When my cousin and I visited Palawan in March/April 2018, our first stop was El Nido. Our first day there was dedicated to island hopping. Chia and I walked no more than two minutes to get to the beach, where we boarded a kayak that took us to our tour boat. The boat was parked at a distance where the water would have reached my torso if I walked to it.
We were greeted by a bubbly and goofy group of local tour guides who instructed us in Visayan-sounding accents to secure our life vests.
We departed somewhere between 9:30 and 10 a.m.
The first stop of the day was Seven Commando Beach, where we spent 40 minutes.
My first order of business there was to buy some fresh buko juice. A trip to the islands isn’t complete without indulging in fresh coconut juice from a real coconut! 🙂
On the way to our second stop, they insisted on taking photos of me sitting at the bow? I was slightly terrified at the thought of walking up to the front while the boat was jumping up and down as it cut through the waves.
But I did it, and in the process gained a new appreciation for the core strength all the boatmen have probably developed from walking across moving boats. (You really have to be able to balance yourself while strolling across a boat!) A bunch of other tourists went after me as well, and I think the photos turned out pretty cool.
Our second stop was at Small Lagoon. The boat parked out somewhere in the middle of the ocean, and we had to pay P450 ($9-ish) to rent out a two-person kayak. I’ve gone kayaking before, though it was several years ago, so I was excited to have a go at it again.
It took a little while to get a rhythm going, but as soon as we began kayaking through the lagoon, I fell hard for this turquoise paradise. I couldn’t believe it was real and I wouldn’t have minded staying there all day if there was time to do that.
Lunch at Shimizu Island
A lunch break came next and I have to say that I was impressed with the quantity and quality of the food included in this tour! Of course there was rice – a staple of the Filipino diet – and a whole bunch of other dishes: tortang talong (eggplant omelet), fruits, mussels, pork, and others. We were completely stuffed by the end of the meal.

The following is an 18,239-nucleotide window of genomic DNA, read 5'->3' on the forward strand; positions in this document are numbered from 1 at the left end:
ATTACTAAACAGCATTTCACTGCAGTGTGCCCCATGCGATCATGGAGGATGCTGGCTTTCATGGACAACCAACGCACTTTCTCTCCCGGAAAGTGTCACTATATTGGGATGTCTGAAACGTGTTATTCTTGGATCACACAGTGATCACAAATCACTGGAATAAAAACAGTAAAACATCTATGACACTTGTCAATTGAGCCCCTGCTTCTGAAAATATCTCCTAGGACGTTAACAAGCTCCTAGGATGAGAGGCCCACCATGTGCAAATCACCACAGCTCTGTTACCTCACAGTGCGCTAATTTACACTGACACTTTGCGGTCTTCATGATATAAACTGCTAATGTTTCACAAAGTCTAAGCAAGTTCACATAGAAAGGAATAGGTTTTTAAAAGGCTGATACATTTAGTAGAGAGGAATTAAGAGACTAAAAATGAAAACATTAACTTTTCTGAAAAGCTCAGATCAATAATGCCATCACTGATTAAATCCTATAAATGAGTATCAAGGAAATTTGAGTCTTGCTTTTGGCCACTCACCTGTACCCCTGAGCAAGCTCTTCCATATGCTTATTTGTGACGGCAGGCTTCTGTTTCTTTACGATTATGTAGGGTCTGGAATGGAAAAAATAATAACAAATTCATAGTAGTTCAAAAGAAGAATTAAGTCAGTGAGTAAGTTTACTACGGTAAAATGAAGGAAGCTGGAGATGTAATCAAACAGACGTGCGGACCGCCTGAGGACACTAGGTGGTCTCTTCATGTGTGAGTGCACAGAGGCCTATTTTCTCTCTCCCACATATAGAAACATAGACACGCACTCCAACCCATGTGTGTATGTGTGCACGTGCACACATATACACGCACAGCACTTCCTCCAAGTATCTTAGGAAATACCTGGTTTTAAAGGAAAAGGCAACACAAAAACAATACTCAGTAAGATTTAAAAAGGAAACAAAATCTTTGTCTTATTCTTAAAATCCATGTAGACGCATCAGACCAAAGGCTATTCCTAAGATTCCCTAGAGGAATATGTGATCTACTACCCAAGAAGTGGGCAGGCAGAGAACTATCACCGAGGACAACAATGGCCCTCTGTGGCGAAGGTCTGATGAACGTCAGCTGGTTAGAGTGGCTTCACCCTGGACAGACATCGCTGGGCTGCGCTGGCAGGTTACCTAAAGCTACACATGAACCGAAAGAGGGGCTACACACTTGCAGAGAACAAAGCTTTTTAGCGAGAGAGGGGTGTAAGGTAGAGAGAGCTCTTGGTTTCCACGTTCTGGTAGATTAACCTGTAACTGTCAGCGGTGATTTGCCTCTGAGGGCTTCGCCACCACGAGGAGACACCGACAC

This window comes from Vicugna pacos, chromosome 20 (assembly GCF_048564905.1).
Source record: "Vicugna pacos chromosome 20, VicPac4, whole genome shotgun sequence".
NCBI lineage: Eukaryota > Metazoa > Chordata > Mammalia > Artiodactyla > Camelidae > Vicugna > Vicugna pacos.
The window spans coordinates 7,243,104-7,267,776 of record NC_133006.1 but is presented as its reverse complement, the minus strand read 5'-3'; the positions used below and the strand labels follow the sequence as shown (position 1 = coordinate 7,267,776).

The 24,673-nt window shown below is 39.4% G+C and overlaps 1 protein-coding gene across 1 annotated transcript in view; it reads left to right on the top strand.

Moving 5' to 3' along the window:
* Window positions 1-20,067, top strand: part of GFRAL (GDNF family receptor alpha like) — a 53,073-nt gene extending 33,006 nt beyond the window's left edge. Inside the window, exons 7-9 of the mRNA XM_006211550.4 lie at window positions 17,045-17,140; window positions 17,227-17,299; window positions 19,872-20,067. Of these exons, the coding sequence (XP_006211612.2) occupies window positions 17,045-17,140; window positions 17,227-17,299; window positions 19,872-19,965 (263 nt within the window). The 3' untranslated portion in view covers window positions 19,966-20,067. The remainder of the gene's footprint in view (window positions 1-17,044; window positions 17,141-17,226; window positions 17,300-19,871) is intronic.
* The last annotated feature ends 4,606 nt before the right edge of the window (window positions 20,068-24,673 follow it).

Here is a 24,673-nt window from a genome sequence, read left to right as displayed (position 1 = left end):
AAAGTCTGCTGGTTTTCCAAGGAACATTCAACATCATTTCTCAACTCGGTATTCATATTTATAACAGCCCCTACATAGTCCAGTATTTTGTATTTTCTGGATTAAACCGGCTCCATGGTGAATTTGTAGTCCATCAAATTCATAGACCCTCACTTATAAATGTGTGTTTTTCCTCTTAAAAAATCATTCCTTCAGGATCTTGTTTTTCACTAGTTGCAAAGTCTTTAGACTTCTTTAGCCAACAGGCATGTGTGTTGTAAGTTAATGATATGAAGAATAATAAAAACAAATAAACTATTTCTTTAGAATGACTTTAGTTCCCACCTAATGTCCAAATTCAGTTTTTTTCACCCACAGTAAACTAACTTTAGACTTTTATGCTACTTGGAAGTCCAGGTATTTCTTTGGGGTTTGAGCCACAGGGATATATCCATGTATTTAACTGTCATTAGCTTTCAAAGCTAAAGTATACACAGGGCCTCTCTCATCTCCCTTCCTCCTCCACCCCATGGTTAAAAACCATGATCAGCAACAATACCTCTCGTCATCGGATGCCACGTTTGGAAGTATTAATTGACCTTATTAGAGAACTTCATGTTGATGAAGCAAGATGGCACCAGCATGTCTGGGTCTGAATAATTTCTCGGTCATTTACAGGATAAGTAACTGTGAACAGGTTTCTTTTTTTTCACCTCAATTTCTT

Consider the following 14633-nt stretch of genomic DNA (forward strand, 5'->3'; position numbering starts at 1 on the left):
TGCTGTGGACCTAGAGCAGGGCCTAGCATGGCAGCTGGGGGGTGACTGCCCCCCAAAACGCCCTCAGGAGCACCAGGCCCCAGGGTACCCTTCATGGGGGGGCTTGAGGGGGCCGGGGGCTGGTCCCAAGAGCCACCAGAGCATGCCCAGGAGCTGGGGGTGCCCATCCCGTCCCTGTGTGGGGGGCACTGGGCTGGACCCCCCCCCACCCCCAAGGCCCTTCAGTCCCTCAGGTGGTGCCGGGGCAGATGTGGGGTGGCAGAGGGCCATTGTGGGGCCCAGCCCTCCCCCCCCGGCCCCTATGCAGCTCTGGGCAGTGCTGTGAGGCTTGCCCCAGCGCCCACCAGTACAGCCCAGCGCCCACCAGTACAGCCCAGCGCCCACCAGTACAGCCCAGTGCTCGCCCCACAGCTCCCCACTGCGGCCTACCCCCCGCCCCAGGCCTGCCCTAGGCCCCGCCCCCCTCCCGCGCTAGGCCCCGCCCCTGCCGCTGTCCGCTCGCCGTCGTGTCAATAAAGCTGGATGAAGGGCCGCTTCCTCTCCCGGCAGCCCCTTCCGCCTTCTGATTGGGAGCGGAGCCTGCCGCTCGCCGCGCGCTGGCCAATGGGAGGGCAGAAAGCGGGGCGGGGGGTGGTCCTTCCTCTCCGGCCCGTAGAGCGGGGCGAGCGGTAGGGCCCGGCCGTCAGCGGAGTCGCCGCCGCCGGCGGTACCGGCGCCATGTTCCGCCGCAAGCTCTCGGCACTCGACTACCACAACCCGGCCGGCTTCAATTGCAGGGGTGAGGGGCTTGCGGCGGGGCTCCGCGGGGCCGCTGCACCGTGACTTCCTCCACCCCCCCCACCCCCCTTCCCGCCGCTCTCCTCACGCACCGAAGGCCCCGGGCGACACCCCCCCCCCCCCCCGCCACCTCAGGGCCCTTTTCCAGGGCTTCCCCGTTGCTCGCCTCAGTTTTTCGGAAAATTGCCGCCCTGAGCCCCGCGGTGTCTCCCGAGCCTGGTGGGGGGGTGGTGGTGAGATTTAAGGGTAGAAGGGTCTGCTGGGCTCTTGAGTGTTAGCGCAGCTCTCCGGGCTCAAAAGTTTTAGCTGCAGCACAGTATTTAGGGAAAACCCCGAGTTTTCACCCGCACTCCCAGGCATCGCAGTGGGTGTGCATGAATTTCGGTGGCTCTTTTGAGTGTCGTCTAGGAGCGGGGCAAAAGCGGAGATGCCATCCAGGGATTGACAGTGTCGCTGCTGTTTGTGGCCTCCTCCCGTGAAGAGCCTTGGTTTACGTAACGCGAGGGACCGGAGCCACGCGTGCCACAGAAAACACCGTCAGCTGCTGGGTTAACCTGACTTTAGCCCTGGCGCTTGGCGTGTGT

Lunch also afforded us some time to relax and mingle with some of the other tourists. In particular, we got to chat a bit with a family from Singapore, which was really nice.
Secret Lagoon was the third stop of this tour. Tourists got 30 minutes to spend here. Apparently it’s called Secret Lagoon because you have to swim to it. I wasn’t feeling well at the time so I stayed on the boat while Chia was escorted by one of the guides to the place.
I got to chat with a man who I assumed was the lead tour guide (at least on that day because he did most of the talking) while I stayed behind. He said he was a native of Palawan and expressed appreciation about how nice my cousin and I were because he said some tourists were matigas ulo or stubborn. I was a bit shocked to hear that because they seemed so friendly.
Chia took some photos of the lagoon, but her phone unfortunately did not survive the sea bath it took, so proof of her time there is gone. All I’ve got is that first photo and this one of where the boats were parked:
Did you know that El Nido has a Small Lagoon and a Big Lagoon? I didn’t, until we arrived at our last stop of the island hopping tour. (Come to think of it – three of our five stops that day were lagoons, so… was this really an island hopping tour or a lagoon hopping tour? Lol.) Anyhow, Chia and I pended another P450 kayak to go into the big lagoon. It was afternoon then so the color of the water wasn’t as vibrant as the Small Lagoon earlier in the day, but it was still therapeutic to kayak through such clean and calm waters surrounded by limestone cliffs.
We got to chat with another one of the tour guides as well, who offered to take photos and a video of us kayaking. He took five minutes of footage and chimed in with a lot of hilarious commentary 😛
At 3:18 he echoes the sentiment that the lead tour guide told me – that we were mabait, or nice. I think that’s why he offered to document our trip.
Back to El Nido
We began heading back to the town at around 5 p.m. Everyone was pretty quiet on the way back probably because it had been a long day. The main tour guide even took a nap at the bow of the boat.
I tipped the tour guides once we got back. I don’t think I noticed any other tourists do it, and it’s not required, but they were such a fun group. And given the affordability of exploring Palawan and considering that tipping would have been expected in that situation in the United States, I felt it was a fair thing to do. They seemed to really appreciate it, and the day wrapped up on a good note with a $16 seafood dinner at Jarace Grill.
If you’re ever in Palawan and want to take El Nido Island Hopping Tour A, do yourself a favor and request for the Jhannas boat. My cousin and I thoroughly enjoyed our experience in their company. You could tell they wanted to make the experience lively and enjoyable for their passengers. If, however, you prefer tour guides who aren’t peppy or silly, then you’ll want to request for other guides.
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We did a very similar route, not identical, but fairly close.